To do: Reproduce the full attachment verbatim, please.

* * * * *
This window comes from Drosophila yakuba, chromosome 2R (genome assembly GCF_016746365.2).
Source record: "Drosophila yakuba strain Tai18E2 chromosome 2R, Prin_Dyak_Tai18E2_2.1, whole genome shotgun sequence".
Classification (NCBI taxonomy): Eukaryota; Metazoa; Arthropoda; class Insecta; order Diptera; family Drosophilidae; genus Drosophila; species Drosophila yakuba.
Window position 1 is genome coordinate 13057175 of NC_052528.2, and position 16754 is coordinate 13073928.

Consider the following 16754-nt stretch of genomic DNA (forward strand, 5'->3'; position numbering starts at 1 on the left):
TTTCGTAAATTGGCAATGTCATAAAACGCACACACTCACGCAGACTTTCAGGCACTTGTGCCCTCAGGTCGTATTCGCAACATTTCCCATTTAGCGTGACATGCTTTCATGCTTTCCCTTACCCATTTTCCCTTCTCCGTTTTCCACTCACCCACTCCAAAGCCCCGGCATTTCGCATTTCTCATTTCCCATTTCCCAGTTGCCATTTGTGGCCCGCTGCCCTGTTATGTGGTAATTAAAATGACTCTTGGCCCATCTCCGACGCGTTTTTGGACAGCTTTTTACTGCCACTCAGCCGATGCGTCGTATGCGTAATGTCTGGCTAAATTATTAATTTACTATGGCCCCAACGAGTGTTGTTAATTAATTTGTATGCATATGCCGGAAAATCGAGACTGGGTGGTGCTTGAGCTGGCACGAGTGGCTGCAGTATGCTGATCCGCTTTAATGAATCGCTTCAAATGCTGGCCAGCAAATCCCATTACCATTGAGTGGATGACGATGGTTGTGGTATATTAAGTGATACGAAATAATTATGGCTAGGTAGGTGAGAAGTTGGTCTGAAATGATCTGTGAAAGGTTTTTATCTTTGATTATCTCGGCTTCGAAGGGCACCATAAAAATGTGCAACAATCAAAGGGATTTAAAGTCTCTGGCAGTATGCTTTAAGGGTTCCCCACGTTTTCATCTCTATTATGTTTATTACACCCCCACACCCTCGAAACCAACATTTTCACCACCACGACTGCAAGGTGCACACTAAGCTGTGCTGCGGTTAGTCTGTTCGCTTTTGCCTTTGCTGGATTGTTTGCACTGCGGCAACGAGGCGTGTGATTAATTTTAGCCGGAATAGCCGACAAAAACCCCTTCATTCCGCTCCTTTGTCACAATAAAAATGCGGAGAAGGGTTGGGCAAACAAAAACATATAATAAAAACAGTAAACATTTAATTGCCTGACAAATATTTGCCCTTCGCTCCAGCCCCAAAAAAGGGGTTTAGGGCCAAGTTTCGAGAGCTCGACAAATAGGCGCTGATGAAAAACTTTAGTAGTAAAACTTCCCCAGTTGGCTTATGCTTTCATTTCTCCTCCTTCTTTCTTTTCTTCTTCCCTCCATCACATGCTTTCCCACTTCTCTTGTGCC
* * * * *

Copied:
This window comes from Drosophila yakuba, chromosome 2R (genome assembly GCF_016746365.2).
Source record: "Drosophila yakuba strain Tai18E2 chromosome 2R, Prin_Dyak_Tai18E2_2.1, whole genome shotgun sequence".
Classification (NCBI taxonomy): Eukaryota; Metazoa; Arthropoda; class Insecta; order Diptera; family Drosophilidae; genus Drosophila; species Drosophila yakuba.
Window position 1 is genome coordinate 13057175 of NC_052528.2, and position 16754 is coordinate 13073928.

Consider the following 16754-nt stretch of genomic DNA (forward strand, 5'->3'; position numbering starts at 1 on the left):
TTTCGTAAATTGGCAATGTCATAAAACGCACACACTCACGCAGACTTTCAGGCACTTGTGCCCTCAGGTCGTATTCGCAACATTTCCCATTTAGCGTGACATGCTTTCATGCTTTCCCTTACCCATTTTCCCTTCTCCGTTTTCCACTCACCCACTCCAAAGCCCCGGCATTTCGCATTTCTCATTTCCCATTTCCCAGTTGCCATTTGTGGCCCGCTGCCCTGTTATGTGGTAATTAAAATGACTCTTGGCCCATCTCCGACGCGTTTTTGGACAGCTTTTTACTGCCACTCAGCCGATGCGTCGTATGCGTAATGTCTGGCTAAATTATTAATTTACTATGGCCCCAACGAGTGTTGTTAATTAATTTGTATGCATATGCCGGAAAATCGAGACTGGGTGGTGCTTGAGCTGGCACGAGTGGCTGCAGTATGCTGATCCGCTTTAATGAATCGCTTCAAATGCTGGCCAGCAAATCCCATTACCATTGAGTGGATGACGATGGTTGTGGTATATTAAGTGATACGAAATAATTATGGCTAGGTAGGTGAGAAGTTGGTCTGAAATGATCTGTGAAAGGTTTTTATCTTTGATTATCTCGGCTTCGAAGGGCACCATAAAAATGTGCAACAATCAAAGGGATTTAAAGTCTCTGGCAGTATGCTTTAAGGGTTCCCCACGTTTTCATCTCTATTATGTTTATTACACCCCCACACCCTCGAAACCAACATTTTCACCACCACGACTGCAAGGTGCACACTAAGCTGTGCTGCGGTTAGTCTGTTCGCTTTTGCCTTTGCTGGATTGTTTGCACTGCGGCAACGAGGCGTGTGATTAATTTTAGCCGGAATAGCCGACAAAAACCCCTTCATTCCGCTCCTTTGTCACAATAAAAATGCGGAGAAGGGTTGGGCAAACAAAAACATATAATAAAAACAGTAAACATTTAATTGCCTGACAAATATTTGCCCTTCGCTCCAGCCCCAAAAAAGGGGTTTAGGGCCAAGTTTCGAGAGCTCGACAAATAGGCGCTGATGAAAAACTTTAGTAGTAAAACTTCCCCAGTTGGCTTATGCTTTCATTTCTCCTCCTTCTTTCTTTTCTTCTTCCCTCCATCACATGCTTTCCCACTTCTCTTGTGCC